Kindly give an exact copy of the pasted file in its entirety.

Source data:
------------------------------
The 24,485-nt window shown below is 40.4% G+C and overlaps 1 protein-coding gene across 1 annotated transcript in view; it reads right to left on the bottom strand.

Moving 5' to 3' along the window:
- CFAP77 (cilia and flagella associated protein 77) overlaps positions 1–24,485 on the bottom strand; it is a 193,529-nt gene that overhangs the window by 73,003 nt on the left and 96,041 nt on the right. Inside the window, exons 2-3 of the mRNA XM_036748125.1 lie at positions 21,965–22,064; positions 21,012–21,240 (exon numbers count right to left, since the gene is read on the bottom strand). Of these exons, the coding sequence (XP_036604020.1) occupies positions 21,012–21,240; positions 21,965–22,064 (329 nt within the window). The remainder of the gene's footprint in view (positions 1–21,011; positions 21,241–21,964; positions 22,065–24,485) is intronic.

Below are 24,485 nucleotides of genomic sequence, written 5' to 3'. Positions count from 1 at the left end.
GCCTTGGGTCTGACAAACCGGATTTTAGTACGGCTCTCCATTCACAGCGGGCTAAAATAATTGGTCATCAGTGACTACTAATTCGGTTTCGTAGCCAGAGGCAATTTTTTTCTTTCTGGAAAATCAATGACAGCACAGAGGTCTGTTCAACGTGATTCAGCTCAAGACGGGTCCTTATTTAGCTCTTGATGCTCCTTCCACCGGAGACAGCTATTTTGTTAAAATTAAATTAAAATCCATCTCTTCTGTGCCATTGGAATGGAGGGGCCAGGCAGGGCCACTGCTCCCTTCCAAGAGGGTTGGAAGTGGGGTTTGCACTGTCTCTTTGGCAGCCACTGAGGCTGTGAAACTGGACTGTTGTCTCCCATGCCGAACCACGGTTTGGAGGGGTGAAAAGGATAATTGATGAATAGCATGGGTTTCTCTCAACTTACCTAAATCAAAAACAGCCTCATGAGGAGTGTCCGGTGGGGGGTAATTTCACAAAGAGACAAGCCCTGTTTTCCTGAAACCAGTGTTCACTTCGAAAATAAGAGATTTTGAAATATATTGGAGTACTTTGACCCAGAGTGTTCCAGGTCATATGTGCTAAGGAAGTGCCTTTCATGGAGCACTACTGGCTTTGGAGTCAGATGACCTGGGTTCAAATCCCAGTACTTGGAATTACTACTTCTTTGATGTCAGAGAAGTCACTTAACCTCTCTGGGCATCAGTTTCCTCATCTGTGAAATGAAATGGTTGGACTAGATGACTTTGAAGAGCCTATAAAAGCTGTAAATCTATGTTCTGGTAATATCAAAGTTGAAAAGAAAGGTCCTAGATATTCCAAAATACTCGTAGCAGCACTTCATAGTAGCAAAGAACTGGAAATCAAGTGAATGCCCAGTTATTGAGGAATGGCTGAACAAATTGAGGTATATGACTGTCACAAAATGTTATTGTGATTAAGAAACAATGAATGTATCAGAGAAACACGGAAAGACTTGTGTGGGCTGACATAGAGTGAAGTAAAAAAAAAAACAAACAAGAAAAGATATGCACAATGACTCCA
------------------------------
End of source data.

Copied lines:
The 24,485-nt window shown below is 40.4% G+C and overlaps 1 protein-coding gene across 1 annotated transcript in view; it reads right to left on the bottom strand.

Moving 5' to 3' along the window:
- CFAP77 (cilia and flagella associated protein 77) overlaps positions 1–24,485 on the bottom strand; it is a 193,529-nt gene that overhangs the window by 73,003 nt on the left and 96,041 nt on the right. Inside the window, exons 2-3 of the mRNA XM_036748125.1 lie at positions 21,965–22,064; positions 21,012–21,240 (exon numbers count right to left, since the gene is read on the bottom strand). Of these exons, the coding sequence (XP_036604020.1) occupies positions 21,012–21,240; positions 21,965–22,064 (329 nt within the window). The remainder of the gene's footprint in view (positions 1–21,011; positions 21,241–21,964; positions 22,065–24,485) is intronic.

Below are 24,485 nucleotides of genomic sequence, written 5' to 3'. Positions count from 1 at the left end.
GCCTTGGGTCTGACAAACCGGATTTTAGTACGGCTCTCCATTCACAGCGGGCTAAAATAATTGGTCATCAGTGACTACTAATTCGGTTTCGTAGCCAGAGGCAATTTTTTTCTTTCTGGAAAATCAATGACAGCACAGAGGTCTGTTCAACGTGATTCAGCTCAAGACGGGTCCTTATTTAGCTCTTGATGCTCCTTCCACCGGAGACAGCTATTTTGTTAAAATTAAATTAAAATCCATCTCTTCTGTGCCATTGGAATGGAGGGGCCAGGCAGGGCCACTGCTCCCTTCCAAGAGGGTTGGAAGTGGGGTTTGCACTGTCTCTTTGGCAGCCACTGAGGCTGTGAAACTGGACTGTTGTCTCCCATGCCGAACCACGGTTTGGAGGGGTGAAAAGGATAATTGATGAATAGCATGGGTTTCTCTCAACTTACCTAAATCAAAAACAGCCTCATGAGGAGTGTCCGGTGGGGGGTAATTTCACAAAGAGACAAGCCCTGTTTTCCTGAAACCAGTGTTCACTTCGAAAATAAGAGATTTTGAAATATATTGGAGTACTTTGACCCAGAGTGTTCCAGGTCATATGTGCTAAGGAAGTGCCTTTCATGGAGCACTACTGGCTTTGGAGTCAGATGACCTGGGTTCAAATCCCAGTACTTGGAATTACTACTTCTTTGATGTCAGAGAAGTCACTTAACCTCTCTGGGCATCAGTTTCCTCATCTGTGAAATGAAATGGTTGGACTAGATGACTTTGAAGAGCCTATAAAAGCTGTAAATCTATGTTCTGGTAATATCAAAGTTGAAAAGAAAGGTCCTAGATATTCCAAAATACTCGTAGCAGCACTTCATAGTAGCAAAGAACTGGAAATCAAGTGAATGCCCAGTTATTGAGGAATGGCTGAACAAATTGAGGTATATGACTGTCACAAAATGTTATTGTGATTAAGAAACAATGAATGTATCAGAGAAACACGGAAAGACTTGTGTGGGCTGACATAGAGTGAAGTAAAAAAAAAAACAAACAAGAAAAGATATGCACAATGACTCCA